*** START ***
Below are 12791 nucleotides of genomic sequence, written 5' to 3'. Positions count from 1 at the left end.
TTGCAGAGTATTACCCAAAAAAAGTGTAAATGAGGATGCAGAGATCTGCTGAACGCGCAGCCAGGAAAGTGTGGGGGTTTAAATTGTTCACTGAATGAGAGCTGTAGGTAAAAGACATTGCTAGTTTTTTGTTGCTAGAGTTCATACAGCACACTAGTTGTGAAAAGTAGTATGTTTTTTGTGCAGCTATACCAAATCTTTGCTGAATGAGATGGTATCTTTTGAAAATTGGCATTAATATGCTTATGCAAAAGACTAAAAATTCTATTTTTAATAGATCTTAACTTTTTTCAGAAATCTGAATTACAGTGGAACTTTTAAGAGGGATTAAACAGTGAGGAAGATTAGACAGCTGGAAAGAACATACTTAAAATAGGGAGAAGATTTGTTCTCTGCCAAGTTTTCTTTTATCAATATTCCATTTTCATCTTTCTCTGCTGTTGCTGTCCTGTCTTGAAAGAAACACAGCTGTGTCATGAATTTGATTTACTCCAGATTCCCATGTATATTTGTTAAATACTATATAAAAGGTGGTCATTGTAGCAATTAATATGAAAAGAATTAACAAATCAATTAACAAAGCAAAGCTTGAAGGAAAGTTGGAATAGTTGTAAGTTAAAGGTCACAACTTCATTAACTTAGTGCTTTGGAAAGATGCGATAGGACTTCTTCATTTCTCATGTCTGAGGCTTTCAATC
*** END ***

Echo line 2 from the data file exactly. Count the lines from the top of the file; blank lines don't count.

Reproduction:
TTGCAGAGTATTACCCAAAAAAAGTGTAAATGAGGATGCAGAGATCTGCTGAACGCGCAGCCAGGAAAGTGTGGGGGTTTAAATTGTTCACTGAATGAGAGCTGTAGGTAAAAGACATTGCTAGTTTTTTGTTGCTAGAGTTCATACAGCACACTAGTTGTGAAAAGTAGTATGTTTTTTGTGCAGCTATACCAAATCTTTGCTGAATGAGATGGTATCTTTTGAAAATTGGCATTAATATGCTTATGCAAAAGACTAAAAATTCTATTTTTAATAGATCTTAACTTTTTTCAGAAATCTGAATTACAGTGGAACTTTTAAGAGGGATTAAACAGTGAGGAAGATTAGACAGCTGGAAAGAACATACTTAAAATAGGGAGAAGATTTGTTCTCTGCCAAGTTTTCTTTTATCAATATTCCATTTTCATCTTTCTCTGCTGTTGCTGTCCTGTCTTGAAAGAAACACAGCTGTGTCATGAATTTGATTTACTCCAGATTCCCATGTATATTTGTTAAATACTATATAAAAGGTGGTCATTGTAGCAATTAATATGAAAAGAATTAACAAATCAATTAACAAAGCAAAGCTTGAAGGAAAGTTGGAATAGTTGTAAGTTAAAGGTCACAACTTCATTAACTTAGTGCTTTGGAAAGATGCGATAGGACTTCTTCATTTCTCATGTCTGAGGCTTTCAATC